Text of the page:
Saturday, May 21, 2011

Taiwan Bee Genetics

What's in a Taiwan Bee?

We know for sure it's got some CRS/CBS genes, but some people say it could actually have Tiger genes.  I disagree seeing as a lot of people with just CRS can very rarely find a WR among them.  (Of course, there could have been a tiger shrimp in there, but it's unlikely).   Add onto the fact that TB eggs are blue as opposed to regular brown/red CRS eggs, and they take 4-5 days longer, it's really safe to assume they're a CRS mutation.

Here is a list of all the crosses I've found online and have been verified by breeders.

Regular CRS/CBS crosses (the R means dominant gene, the r is recessive; in this, having an RR will make the shrimp a CBS with no CRS genes,  while having an Rr means it has CRS genes but is still a CBS, and an rr means it's a CRS)

CRS (rr) x CBS (RR) = 100% CBS (Rr)
CRS (rr) x CRS (rr) = 100% CRS (rr)
CBS (Rr) x CBS (Rr) = 75% CBS (Rr) 25% CRS (rr)

Taiwan Bee crosses:  (Measuring a different genotype/phenotype, this Rr isn't the same as with CRS/CBS; an Rr means it possesses TB genes, rr means it's a TB)

TB (rr) x CBS (RR) = 100% CBS (Rr)
CBS (Rr) x CBS (Rr) = 25% CBS (RR) 50% CBS (Rr) 25% TB (rr)
TB (rr) x CBS (Rr) = 50% CBS (Rr) 50% TB (rr)
TB (rr) x TB (rr) = 100% TB (rr)
CBS (RR) x CBS (Rr) = 50% CBS (RR) 50% CBS (Rr)

Very complicated right?  ;)


Keeping Taiwan bees?

Yep, I'm making the plunge, I'm keeping Taiwan bees.   A lot of people wonder, "How do you keep Taiwan Bees?  Where are they from?  Why are they so expensive & not in the US?"

Well, Taiwan bees require finite conditions, just like CRS, but more so, since they're more specialized.  I don't claim to be an expert on TBs but in reading up on how to keep them and talking to experts who know the tricks, I've learned a lot.

TB parameters:  ph 6.0-6.8
gH: 5-6
kH: 0
TDS:  150-180, can very a little
Temp:  70-72

And here are my parameters:

ph 6.5
gH: 5
kH: 0
TDS:  150
Temp:  71

THE most important thing I believe is that the shrimp adjust to the water.  A friend of mine told me that TBs breed better in 6.0, but most breeders keep them in 6.5 anyway because it's a minuscule difference.  It's important to use RO water, or at least know your TDS, while dealing with these shrimps.  They're unusually sensitive to them.  Temperature can go a little bit lower than 70, but NEVER higher than 74; it should be pretty uniform, and below 68 is bad also.  kH of 0 helps them breed better.

Even though they can be kept in them, I wouldn't recommend any tank smaller than 10 gallons; that way the water parameters are more stable and take longer to change.   I'm keeping mine in a 10 gallon for that reason ;)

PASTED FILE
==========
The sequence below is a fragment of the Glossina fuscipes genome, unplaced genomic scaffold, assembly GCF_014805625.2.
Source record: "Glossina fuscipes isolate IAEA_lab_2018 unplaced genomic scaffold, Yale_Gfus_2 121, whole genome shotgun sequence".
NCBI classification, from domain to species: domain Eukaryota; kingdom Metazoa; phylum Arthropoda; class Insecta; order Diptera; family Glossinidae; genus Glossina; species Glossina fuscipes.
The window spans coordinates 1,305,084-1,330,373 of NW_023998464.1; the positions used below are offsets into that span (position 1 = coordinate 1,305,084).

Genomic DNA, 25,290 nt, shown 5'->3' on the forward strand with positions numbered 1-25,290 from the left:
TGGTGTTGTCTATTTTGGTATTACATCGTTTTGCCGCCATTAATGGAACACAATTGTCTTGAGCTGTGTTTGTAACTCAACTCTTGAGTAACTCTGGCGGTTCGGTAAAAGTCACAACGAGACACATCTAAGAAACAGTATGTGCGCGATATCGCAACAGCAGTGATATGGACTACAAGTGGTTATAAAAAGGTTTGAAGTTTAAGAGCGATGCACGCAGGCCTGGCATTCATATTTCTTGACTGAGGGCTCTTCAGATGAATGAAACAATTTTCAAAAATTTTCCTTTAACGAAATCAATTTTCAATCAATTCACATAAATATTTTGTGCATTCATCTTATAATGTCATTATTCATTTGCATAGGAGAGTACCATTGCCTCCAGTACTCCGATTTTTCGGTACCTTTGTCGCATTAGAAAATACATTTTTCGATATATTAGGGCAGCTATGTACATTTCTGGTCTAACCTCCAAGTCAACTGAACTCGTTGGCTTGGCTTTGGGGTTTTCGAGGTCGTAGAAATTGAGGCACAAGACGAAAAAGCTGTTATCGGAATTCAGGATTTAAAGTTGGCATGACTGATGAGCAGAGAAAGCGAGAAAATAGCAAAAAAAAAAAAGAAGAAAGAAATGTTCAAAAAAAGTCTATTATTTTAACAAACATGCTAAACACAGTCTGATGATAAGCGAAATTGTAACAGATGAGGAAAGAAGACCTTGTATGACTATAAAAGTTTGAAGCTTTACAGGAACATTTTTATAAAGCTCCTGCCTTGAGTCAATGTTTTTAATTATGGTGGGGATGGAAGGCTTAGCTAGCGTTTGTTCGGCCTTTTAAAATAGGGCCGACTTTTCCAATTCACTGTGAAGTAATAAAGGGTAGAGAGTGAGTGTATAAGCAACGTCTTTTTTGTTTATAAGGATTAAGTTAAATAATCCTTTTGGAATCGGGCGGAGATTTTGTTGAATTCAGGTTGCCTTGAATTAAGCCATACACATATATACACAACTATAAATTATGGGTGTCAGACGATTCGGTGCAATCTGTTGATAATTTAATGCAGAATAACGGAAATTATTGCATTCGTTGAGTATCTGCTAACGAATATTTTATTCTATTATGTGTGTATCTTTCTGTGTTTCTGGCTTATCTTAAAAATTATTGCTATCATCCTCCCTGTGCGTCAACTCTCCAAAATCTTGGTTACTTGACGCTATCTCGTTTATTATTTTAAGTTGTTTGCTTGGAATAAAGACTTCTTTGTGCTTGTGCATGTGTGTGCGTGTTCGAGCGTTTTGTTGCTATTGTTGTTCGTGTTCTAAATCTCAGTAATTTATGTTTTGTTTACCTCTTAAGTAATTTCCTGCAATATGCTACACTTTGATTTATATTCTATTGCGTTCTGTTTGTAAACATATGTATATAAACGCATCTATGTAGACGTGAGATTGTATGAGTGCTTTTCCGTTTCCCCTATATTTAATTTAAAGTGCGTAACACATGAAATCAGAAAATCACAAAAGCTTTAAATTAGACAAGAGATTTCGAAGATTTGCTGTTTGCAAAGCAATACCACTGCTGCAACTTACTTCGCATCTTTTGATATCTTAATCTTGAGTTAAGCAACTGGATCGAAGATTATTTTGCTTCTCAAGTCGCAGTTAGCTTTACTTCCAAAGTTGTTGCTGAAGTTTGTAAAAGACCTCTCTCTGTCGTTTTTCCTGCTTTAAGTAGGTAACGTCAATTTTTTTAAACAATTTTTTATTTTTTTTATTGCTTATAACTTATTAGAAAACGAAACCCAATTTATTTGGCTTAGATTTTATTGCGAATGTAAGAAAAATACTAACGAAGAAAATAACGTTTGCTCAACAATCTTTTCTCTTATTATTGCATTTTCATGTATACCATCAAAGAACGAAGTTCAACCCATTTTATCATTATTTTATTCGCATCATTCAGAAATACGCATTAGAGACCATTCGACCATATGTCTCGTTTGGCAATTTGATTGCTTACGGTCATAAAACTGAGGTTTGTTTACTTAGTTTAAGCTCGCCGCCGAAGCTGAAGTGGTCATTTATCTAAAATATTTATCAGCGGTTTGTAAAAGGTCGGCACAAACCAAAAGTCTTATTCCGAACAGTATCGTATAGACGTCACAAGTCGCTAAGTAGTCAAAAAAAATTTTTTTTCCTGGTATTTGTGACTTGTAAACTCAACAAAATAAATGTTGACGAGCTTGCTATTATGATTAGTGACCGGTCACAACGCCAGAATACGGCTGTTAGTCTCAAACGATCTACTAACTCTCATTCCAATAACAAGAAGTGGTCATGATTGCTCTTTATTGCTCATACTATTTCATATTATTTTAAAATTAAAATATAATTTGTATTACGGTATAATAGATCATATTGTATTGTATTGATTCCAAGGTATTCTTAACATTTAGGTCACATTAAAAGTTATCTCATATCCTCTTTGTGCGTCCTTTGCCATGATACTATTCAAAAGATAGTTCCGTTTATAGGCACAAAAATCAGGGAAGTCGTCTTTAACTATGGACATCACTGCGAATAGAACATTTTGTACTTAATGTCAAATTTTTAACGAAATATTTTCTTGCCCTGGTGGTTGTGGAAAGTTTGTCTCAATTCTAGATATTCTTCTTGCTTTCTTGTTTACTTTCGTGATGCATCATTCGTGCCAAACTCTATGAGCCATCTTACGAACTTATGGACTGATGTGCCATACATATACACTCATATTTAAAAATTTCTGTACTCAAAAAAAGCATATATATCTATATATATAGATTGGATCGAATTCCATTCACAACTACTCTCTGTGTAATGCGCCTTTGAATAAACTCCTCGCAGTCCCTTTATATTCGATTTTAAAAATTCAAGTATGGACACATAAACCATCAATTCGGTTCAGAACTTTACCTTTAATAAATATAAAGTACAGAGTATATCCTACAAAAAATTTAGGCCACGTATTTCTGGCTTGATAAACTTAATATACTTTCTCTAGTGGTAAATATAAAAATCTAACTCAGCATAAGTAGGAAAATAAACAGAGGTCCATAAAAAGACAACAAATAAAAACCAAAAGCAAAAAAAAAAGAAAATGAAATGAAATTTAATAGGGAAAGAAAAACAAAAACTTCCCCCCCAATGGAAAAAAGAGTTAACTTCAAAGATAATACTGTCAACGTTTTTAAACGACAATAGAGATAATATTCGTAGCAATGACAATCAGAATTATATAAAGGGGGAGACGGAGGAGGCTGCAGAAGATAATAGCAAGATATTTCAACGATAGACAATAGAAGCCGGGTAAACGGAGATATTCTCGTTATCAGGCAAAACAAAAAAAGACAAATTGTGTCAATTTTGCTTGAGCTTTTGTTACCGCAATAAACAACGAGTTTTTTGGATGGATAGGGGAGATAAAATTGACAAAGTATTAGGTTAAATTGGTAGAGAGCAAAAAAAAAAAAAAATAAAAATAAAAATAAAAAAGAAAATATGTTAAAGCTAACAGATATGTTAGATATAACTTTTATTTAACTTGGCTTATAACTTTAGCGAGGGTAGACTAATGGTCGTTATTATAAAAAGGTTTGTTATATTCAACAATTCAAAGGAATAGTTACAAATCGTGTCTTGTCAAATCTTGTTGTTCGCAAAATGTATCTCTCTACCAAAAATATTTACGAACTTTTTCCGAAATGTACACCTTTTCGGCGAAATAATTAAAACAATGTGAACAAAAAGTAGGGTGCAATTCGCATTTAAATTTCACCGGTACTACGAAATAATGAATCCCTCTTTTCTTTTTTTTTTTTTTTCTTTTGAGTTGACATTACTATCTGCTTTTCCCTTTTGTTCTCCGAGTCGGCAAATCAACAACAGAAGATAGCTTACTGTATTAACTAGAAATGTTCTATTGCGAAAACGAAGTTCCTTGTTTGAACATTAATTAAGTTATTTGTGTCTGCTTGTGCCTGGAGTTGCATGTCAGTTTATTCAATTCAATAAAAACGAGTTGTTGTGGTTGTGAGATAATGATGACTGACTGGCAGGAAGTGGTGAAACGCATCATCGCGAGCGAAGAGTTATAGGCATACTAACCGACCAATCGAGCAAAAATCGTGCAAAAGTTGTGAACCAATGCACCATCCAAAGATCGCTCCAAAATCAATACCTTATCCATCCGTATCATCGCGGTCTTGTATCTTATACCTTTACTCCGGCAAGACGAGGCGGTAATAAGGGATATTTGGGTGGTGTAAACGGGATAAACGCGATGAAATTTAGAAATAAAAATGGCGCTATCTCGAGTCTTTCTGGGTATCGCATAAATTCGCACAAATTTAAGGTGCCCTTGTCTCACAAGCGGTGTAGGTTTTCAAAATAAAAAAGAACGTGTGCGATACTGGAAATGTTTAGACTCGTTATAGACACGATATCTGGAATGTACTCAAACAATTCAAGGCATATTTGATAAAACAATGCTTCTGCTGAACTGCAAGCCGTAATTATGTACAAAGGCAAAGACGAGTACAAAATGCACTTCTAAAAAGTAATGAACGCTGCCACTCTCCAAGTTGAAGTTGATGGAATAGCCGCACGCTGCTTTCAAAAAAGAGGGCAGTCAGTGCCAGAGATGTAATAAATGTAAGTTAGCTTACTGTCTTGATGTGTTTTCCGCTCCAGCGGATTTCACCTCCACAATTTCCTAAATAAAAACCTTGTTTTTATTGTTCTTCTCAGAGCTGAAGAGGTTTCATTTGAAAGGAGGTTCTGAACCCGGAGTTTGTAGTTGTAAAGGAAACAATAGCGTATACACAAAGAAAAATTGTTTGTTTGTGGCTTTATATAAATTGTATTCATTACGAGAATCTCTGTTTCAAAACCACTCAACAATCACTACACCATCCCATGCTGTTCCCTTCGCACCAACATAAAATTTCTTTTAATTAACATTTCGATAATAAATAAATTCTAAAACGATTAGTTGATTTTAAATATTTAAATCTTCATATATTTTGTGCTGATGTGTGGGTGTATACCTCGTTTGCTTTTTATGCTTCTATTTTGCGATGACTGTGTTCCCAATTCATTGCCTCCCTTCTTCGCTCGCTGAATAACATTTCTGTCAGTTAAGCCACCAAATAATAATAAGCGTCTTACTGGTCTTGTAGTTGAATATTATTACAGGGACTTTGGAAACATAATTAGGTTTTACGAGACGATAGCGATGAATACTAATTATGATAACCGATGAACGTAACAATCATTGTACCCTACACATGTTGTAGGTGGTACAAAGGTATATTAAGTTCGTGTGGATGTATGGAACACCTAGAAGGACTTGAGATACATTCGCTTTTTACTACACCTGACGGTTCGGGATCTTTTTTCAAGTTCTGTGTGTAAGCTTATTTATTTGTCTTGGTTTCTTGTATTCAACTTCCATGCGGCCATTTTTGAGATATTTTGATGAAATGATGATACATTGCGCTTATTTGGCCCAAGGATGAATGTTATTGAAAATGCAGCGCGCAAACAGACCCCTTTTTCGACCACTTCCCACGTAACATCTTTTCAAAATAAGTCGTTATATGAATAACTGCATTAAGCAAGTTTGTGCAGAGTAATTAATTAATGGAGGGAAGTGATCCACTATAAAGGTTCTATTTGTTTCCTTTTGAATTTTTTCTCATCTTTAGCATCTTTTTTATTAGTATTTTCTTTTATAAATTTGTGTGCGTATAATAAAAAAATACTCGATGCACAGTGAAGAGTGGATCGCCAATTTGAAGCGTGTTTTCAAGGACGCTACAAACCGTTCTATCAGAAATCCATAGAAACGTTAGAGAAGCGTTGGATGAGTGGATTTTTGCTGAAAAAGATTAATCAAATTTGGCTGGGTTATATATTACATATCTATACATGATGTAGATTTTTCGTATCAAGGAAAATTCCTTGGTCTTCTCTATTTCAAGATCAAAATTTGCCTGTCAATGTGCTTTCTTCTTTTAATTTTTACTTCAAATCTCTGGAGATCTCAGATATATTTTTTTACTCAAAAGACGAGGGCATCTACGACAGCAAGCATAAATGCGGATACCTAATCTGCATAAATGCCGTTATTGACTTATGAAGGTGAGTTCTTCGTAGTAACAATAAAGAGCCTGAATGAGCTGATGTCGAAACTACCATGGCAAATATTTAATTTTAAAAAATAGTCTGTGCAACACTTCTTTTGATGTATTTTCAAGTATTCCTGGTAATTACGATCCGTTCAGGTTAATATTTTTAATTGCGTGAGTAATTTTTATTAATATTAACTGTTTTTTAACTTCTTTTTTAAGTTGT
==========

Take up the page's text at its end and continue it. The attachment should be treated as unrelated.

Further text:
Where are Taiwan Bees from?  Taiwan I guess.  Just kidding.  From what I've read they're from Taiwan all right, and that they're a spontaneous mutation of CRS.  You can tell they're a real mutation and not selective breeding because BKK eggs are dark blue vs. regular eggs which are reddish brown, and TB eggs take 4-5 more days to hatch.

Blue bolts were a spontaneous mutation of BKK, and there's something like a .01% chance of getting a BB from a berried BKK.

Why are BKKs so expensive?  Because there aren't many of them in the US.  It's a case of supply and demand, and there's a very limited supply so there's a big demand.  People in the US have them but they're a lot more obtainable in other countries like Japan, Taiwan, etc.

Well, now you know ;)  I hope to make more of these info blogs when I get the TB firsthand so I can absolutely tell what they like, what crosses get what, etc.


~~~~~~~~~~~~~~~~~~~A startup post & Pictures~~~~~~~~~~~~~~~~~~

Hi everyone, my name is Adam. This is the blog I'll be selling shrimps off of as well as blogging about care, pictures (I love pictures), availability, and my findings with the Taiwan bee which I'll be getting soon.  

Until then, I'll be renovating my shrimp room like crazy.   Here are some pictures of my CRS/CBS now. 

When these shrimpies were young; I made them pose for a picture as soon as I got them.

An SSS+ with a crown

Two berried females, an SS hino and an S+ V band (but she's an SS hino on the other side, chimera?)

Same shrimp as above hiding in a big fluffy fissidens "couch"

The big fluffy "couch" the whitish blur is a full grown shrimp for reference

Blurry berried cherry pic

A berried hino

Tummy shot!

Wayyy better tummy shot.  She's carrying a lot of eggs.

Thanks for reading, I'll be sure to field any questions about shrimp, I do know a little about Taiwan bees and will be getting some next week.  ;)